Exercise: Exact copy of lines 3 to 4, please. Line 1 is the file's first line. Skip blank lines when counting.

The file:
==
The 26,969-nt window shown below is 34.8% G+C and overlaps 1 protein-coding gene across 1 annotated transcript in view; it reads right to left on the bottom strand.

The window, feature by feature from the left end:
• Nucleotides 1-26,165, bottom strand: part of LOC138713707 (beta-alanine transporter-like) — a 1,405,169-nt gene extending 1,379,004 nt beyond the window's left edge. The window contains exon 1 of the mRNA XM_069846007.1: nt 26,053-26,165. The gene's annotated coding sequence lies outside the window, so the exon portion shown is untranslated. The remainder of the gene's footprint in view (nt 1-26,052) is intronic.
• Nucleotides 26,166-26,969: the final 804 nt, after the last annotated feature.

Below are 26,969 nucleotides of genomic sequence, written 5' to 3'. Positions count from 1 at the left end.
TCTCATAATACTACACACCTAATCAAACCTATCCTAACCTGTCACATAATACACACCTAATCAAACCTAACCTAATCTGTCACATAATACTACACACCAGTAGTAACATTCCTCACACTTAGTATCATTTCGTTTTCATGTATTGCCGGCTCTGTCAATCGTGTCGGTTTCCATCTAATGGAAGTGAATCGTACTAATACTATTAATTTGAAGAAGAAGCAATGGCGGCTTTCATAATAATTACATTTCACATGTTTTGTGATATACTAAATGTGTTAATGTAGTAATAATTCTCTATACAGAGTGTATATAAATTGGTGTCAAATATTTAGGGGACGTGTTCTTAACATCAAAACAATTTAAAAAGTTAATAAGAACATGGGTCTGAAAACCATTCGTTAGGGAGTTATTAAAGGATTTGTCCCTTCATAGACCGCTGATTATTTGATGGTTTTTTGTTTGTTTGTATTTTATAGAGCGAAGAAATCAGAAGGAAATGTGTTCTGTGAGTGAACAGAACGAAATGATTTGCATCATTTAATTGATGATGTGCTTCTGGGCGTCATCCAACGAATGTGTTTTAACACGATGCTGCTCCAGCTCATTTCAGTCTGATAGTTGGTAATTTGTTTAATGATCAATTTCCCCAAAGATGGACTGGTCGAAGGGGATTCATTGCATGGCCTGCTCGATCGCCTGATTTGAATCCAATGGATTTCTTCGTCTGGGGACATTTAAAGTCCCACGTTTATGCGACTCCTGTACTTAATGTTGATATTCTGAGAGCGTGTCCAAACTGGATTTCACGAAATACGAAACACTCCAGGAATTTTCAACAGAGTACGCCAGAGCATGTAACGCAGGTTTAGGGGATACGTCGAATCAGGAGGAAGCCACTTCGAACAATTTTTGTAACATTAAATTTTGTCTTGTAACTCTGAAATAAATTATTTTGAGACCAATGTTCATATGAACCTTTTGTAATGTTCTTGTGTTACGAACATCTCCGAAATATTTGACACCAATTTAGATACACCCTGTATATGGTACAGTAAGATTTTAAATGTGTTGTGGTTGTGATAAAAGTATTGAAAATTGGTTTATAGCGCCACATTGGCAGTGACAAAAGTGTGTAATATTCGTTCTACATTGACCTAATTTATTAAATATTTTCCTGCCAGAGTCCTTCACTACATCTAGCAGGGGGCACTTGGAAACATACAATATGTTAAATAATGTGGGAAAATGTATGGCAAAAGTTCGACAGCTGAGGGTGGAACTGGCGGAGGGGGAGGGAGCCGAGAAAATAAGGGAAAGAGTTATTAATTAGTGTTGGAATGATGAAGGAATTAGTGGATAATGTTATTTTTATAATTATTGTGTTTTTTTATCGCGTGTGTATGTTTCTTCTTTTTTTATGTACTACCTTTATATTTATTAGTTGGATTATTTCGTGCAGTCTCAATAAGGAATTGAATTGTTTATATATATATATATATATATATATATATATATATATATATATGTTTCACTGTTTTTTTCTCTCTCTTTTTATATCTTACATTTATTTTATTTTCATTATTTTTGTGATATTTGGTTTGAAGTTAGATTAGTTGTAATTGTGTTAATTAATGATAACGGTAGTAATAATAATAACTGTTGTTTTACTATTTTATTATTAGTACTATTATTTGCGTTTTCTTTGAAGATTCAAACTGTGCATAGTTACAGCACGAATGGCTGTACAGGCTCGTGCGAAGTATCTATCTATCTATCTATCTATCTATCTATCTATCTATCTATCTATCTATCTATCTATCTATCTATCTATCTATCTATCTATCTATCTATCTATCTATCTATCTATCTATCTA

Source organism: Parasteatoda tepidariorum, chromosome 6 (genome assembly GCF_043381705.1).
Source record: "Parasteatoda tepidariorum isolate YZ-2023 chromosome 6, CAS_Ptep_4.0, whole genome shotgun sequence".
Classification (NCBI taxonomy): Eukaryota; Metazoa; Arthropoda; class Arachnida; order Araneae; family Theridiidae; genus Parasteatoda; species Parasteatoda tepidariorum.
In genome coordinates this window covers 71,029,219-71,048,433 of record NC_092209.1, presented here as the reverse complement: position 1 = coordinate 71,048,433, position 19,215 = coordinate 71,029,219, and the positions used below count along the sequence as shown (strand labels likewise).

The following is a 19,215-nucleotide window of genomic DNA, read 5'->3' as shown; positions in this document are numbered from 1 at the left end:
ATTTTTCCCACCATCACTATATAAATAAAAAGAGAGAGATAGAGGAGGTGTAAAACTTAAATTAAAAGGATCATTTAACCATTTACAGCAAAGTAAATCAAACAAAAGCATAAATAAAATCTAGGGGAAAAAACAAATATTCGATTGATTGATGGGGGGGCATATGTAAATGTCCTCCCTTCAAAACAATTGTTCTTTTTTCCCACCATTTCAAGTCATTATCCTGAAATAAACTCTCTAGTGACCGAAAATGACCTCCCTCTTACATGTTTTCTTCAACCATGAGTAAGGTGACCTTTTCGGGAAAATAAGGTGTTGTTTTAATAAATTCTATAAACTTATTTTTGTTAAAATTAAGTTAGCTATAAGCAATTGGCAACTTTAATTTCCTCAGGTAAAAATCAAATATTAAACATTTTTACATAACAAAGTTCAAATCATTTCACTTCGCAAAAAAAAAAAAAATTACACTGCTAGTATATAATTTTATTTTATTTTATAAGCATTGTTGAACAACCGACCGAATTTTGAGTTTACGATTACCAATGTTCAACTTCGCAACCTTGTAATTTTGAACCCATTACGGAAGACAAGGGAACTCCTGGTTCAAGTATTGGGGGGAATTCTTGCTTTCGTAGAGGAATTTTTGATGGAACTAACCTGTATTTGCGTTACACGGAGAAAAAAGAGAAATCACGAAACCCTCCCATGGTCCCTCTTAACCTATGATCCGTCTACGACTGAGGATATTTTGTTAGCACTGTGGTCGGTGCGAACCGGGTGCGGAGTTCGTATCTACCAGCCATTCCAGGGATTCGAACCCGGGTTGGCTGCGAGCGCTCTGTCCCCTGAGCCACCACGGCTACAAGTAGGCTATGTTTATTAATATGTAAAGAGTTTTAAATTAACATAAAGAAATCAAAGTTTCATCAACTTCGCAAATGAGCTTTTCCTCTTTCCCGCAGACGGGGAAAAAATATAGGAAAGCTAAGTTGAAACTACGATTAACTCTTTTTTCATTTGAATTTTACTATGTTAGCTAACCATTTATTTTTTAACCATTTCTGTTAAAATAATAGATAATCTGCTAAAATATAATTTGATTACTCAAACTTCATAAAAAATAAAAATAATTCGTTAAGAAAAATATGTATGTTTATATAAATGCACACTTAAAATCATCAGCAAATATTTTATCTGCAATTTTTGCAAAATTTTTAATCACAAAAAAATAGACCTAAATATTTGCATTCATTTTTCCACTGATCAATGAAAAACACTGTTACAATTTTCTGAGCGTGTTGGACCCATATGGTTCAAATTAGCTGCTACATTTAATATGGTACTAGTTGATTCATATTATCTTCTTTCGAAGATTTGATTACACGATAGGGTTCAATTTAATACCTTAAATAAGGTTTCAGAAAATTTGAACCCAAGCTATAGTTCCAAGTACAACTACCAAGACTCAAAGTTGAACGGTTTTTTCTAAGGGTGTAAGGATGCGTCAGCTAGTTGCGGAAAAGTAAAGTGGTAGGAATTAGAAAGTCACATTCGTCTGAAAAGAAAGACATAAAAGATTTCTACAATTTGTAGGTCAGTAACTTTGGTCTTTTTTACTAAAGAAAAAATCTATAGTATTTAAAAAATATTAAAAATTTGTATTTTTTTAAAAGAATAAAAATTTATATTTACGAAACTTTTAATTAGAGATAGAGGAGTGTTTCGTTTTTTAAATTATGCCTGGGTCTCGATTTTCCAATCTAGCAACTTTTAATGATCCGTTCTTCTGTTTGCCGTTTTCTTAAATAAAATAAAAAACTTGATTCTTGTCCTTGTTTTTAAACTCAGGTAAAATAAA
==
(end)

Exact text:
• Nucleotides 1-26,165, bottom strand: part of LOC138713707 (beta-alanine transporter-like) — a 1,405,169-nt gene extending 1,379,004 nt beyond the window's left edge. The window contains exon 1 of the mRNA XM_069846007.1: nt 26,053-26,165. The gene's annotated coding sequence lies outside the window, so the exon portion shown is untranslated. The remainder of the gene's footprint in view (nt 1-26,052) is intronic.
• Nucleotides 26,166-26,969: the final 804 nt, after the last annotated feature.